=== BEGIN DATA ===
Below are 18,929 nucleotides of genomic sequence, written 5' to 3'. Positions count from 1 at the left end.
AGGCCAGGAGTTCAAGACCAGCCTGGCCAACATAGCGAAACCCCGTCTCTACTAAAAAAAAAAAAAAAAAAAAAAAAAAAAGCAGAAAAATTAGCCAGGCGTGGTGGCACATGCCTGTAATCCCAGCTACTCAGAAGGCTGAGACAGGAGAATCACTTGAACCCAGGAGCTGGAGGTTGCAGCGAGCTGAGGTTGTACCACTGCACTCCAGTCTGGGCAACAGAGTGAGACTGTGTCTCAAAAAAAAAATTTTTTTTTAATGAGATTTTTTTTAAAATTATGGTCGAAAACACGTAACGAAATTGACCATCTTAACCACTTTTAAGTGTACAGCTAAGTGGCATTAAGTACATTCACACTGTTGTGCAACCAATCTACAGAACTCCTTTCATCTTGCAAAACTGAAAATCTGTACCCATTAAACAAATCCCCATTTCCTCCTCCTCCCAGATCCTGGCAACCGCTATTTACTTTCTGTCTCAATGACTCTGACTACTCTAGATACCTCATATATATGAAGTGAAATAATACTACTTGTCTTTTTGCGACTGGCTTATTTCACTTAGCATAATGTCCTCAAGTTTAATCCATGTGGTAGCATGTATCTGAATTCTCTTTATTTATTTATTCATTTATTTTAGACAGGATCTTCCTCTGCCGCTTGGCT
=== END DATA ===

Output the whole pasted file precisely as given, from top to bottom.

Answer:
Below are 18,929 nucleotides of genomic sequence, written 5' to 3'. Positions count from 1 at the left end.
AGGCCAGGAGTTCAAGACCAGCCTGGCCAACATAGCGAAACCCCGTCTCTACTAAAAAAAAAAAAAAAAAAAAAAAAAAAAGCAGAAAAATTAGCCAGGCGTGGTGGCACATGCCTGTAATCCCAGCTACTCAGAAGGCTGAGACAGGAGAATCACTTGAACCCAGGAGCTGGAGGTTGCAGCGAGCTGAGGTTGTACCACTGCACTCCAGTCTGGGCAACAGAGTGAGACTGTGTCTCAAAAAAAAAATTTTTTTTTAATGAGATTTTTTTTAAAATTATGGTCGAAAACACGTAACGAAATTGACCATCTTAACCACTTTTAAGTGTACAGCTAAGTGGCATTAAGTACATTCACACTGTTGTGCAACCAATCTACAGAACTCCTTTCATCTTGCAAAACTGAAAATCTGTACCCATTAAACAAATCCCCATTTCCTCCTCCTCCCAGATCCTGGCAACCGCTATTTACTTTCTGTCTCAATGACTCTGACTACTCTAGATACCTCATATATATGAAGTGAAATAATACTACTTGTCTTTTTGCGACTGGCTTATTTCACTTAGCATAATGTCCTCAAGTTTAATCCATGTGGTAGCATGTATCTGAATTCTCTTTATTTATTTATTCATTTATTTTAGACAGGATCTTCCTCTGCCGCTTGGCT